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Beyond Boston to Bangladesh

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Boston's explosions and Bangladesh's factory collapse have etched themselves onto those places' identities. In each, senseless brutality devastated hundreds of people. Two weeks after the Boston bombings, Americans focus almost obsessively on its stories. Yet a transformative global impact can be achieved by studying incidents like the latter, largely out of focus of the media but occupying prominent chapters in history books.

Boston's two April 15 explosions have prompted a media blitz that is still ongoing. Americans have responded with an outpouring of empathy for those harmed. We've started down a path of accountability and justice. And, despite Bostonians near universal health care coverage (thanks, Governor Romney), victims often receive affordable medical care.   Americans have opened their wallets, giving over $20 million -- or almost $100,000 -- for each injured person.

Yet the Bangladeshi building collapse has prompted less constructive action. Labor groups have protested in front of American retailers while Bangladeshis have made their outrage even more clear.   A quick look illustrates the urgency of action. The garment worker death toll from this week is 100 times greater than Boston's, standing at over 300, with perhaps another 1000 injured. But no safety net protected these factory workers at the accident and none serves injured workers now. Their vulnerability is demonstrated by the fact they continued to work under dangerous conditions, fearing loss of pay. In this case, illegally built floors and a wrong permit were factors but dangerous conditions are common. The Tazreen garment factory fire killed 112 five months ago and 41 more fire incidents occurred since then. Yet news coverage of conditions has been limited: $1-$2 per day garment workers can't compete with global retailer's budgets for media advertising.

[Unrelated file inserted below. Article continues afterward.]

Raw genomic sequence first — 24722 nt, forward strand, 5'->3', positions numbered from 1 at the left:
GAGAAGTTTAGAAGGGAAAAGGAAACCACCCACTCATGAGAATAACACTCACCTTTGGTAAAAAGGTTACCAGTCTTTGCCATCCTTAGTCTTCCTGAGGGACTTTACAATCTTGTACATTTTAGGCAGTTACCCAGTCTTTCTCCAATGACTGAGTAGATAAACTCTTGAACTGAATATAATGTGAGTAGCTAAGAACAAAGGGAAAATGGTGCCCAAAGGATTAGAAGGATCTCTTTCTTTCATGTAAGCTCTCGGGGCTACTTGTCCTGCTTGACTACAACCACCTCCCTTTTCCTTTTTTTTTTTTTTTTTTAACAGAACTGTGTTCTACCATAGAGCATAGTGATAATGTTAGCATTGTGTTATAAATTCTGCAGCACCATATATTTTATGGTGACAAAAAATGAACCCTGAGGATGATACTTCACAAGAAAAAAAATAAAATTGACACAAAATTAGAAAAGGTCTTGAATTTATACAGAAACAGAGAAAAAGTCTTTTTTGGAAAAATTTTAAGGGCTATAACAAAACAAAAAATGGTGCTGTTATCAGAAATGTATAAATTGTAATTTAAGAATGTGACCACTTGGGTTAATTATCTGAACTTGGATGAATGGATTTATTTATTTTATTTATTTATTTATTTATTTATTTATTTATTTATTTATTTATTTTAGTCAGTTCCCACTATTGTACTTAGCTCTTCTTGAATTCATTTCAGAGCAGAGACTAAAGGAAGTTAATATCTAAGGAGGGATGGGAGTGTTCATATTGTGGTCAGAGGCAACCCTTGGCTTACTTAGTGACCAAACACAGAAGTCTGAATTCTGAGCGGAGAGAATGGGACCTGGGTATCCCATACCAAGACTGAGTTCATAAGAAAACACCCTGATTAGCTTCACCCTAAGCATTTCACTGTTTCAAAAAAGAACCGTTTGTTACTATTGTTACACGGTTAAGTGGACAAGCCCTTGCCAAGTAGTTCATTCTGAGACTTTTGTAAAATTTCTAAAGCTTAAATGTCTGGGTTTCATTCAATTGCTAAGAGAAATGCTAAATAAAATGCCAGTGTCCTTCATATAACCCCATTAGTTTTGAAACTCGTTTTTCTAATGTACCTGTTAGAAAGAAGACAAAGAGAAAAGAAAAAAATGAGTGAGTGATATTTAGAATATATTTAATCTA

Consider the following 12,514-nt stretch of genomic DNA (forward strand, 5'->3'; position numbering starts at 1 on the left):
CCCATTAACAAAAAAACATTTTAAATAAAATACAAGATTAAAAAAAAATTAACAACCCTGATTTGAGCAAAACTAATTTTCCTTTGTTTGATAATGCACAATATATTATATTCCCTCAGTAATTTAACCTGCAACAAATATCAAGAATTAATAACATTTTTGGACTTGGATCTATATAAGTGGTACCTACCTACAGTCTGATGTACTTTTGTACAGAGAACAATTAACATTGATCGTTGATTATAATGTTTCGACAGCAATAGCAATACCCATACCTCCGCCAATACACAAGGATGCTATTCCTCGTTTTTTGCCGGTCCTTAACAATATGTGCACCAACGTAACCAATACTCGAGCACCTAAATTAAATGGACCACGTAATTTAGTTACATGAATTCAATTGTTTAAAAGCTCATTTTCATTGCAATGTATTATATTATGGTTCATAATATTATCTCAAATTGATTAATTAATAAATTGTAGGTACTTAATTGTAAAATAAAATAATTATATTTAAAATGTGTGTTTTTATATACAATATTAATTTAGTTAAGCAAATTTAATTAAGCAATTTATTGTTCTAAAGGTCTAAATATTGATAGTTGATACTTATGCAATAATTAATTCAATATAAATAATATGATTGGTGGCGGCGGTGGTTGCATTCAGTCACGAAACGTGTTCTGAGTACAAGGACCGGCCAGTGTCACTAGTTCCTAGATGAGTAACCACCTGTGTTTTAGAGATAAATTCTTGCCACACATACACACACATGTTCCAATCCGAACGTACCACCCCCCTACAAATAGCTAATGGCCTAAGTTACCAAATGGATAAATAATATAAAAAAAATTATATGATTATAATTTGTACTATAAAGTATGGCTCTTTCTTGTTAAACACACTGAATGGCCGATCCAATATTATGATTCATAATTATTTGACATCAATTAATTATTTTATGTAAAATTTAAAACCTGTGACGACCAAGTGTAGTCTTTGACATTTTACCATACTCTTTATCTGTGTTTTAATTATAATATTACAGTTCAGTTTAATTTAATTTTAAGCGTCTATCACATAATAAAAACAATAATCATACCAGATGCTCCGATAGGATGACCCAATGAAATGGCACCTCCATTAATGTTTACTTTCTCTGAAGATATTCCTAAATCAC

Regardless, we know enough. Americans must work aggressively to stop harmful manufacturing practices. Sure, past inaction is partly explainable by retailers obscuring their factory practices.   But we can demand transparency and action. Others must no longer pay a high price for our cheap, abundant clothing (twice that of two decades ago).

Changing our behavior has transformed industries. Food is the perfect example.   The consumer-led food revolution has boosted local and organic food to 5 percent of America's total, provided important albeit limited victories in improving nutrition and sustainability.

For food, alternative distribution channels -- farmers markets and health food stores -- facilitated the information flow about industry practices and the development of standards. But the stories of transformation are many. A tragic event can be the catalyst for better treatment of garment workers as America's Triangular Shirtwaist Fire was 100 years ago. Consumers, too, can play a driving role.

We must do boycott negligent retailers, focus on the stories, contribute to victims and ditch fast fashion:

Boycott the retailers whose clothes were sold at dangerous factories until they treat their workers and the environment with respect. We can demand retailers provide workers with a fair wage, good working conditions and justice. They must: 1) ensure worker representation and collective bargaining, 2) create a compensation fund to support those harmed in these factory accidents, 3) provide independent monitoring of building conditions, and 4) pledge to phase out toxic chemicals which pollute the countries of manufacture and sale.